"...genetic testing, perceptions of genes were only explored if participants raised them first."


"As the themes presented here were produced spontaneously by participants, rather than in response to specific questions, some of these representations were generated by only a small proportion of the sample. Whether or not the remaining participants represented cholesterol and genes in a similar fashion is not known."


"As the sample was small in size, it was not possible to ascertain whether sociodemographic factors such as gender, ethnicity and sociodemographic status were associated with the perceptions described. In addition, these findings may not be generalisable to other types of genetic testing, such as screening for recessive conditions or screening of populations aware of their high risk." (Perhaps the authors of the smoking study missed that last part?)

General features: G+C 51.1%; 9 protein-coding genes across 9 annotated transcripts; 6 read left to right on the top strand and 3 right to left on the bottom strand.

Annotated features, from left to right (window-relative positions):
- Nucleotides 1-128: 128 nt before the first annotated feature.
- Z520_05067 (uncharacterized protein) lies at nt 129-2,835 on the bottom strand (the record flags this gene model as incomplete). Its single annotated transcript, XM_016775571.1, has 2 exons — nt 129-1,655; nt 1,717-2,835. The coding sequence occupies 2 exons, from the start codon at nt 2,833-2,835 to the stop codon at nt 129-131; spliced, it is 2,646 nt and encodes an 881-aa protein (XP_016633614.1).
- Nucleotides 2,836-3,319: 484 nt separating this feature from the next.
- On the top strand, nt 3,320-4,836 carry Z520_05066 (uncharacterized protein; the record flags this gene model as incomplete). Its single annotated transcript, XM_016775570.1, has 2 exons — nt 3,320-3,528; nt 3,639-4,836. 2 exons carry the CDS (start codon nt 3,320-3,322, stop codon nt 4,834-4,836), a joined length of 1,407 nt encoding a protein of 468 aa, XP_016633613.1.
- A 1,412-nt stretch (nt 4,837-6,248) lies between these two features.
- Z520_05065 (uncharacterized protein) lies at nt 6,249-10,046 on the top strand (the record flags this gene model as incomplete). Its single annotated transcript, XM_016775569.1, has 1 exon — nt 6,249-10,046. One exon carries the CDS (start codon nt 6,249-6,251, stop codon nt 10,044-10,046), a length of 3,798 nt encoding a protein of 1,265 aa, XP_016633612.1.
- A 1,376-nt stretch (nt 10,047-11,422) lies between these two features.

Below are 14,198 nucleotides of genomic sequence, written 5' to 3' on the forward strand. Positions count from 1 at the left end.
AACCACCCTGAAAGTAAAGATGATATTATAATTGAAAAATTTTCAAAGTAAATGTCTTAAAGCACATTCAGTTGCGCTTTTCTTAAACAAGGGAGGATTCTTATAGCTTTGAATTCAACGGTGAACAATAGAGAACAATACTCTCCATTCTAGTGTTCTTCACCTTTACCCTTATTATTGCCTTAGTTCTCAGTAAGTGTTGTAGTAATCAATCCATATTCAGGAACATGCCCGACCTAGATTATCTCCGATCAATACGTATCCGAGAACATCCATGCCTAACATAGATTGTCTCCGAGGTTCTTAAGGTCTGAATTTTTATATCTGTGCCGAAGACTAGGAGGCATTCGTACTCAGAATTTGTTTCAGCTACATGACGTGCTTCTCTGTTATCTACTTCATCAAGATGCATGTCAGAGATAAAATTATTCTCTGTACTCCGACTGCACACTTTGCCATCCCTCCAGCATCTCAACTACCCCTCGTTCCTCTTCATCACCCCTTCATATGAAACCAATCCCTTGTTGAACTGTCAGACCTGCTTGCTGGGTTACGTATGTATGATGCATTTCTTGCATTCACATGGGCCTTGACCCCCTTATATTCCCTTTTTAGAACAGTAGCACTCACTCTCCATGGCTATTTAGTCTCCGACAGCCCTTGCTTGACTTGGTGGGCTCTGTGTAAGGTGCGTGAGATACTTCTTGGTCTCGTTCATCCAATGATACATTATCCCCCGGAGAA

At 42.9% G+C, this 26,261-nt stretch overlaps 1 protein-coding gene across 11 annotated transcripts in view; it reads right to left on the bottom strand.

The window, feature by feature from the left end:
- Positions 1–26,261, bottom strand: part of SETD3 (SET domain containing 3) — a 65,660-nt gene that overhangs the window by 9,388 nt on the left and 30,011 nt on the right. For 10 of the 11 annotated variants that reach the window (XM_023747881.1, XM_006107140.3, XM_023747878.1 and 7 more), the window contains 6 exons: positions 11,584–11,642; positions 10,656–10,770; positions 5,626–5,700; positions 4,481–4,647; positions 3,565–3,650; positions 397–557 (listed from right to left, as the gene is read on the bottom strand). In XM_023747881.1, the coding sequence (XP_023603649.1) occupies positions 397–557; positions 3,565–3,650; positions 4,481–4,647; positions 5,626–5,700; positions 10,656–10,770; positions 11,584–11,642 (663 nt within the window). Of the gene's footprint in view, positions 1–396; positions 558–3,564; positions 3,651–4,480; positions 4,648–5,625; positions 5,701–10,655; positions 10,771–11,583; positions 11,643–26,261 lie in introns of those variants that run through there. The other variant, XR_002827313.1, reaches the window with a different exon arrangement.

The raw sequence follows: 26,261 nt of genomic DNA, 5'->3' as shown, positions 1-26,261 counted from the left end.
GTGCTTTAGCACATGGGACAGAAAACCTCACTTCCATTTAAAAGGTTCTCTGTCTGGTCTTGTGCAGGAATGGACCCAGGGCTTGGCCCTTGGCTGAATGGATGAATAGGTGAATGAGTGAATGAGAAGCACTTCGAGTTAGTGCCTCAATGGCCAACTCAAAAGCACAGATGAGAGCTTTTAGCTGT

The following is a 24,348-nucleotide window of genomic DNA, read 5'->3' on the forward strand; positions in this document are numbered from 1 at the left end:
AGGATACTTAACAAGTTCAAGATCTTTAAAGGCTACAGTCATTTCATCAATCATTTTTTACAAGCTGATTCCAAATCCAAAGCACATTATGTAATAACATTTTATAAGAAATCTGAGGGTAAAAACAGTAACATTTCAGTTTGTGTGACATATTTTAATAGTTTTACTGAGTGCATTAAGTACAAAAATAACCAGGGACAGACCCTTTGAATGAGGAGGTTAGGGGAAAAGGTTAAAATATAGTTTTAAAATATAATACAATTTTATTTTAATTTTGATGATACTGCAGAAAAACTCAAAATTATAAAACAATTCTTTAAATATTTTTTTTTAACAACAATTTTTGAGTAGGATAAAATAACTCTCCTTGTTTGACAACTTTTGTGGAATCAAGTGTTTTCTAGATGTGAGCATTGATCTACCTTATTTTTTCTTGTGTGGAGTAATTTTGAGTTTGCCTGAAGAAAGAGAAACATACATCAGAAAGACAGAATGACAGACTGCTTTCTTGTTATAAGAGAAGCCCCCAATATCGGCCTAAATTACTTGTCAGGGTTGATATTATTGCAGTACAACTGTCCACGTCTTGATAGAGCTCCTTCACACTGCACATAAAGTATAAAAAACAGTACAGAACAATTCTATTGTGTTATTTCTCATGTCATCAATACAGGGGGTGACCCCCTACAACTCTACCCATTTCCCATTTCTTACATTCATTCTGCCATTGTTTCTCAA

An important point to note is that the authors of the high cholesterol study do not state whether the 24 British parents were given any genetic counseling about the results.

With no additional sources for the word "fatalism" left to follow, we are left with the sum of the results: a mere 269 clinically tested British adults and unknown number of infants are the aggregate for the term "fatalism" being applied to direct-to-consumer genetic testing.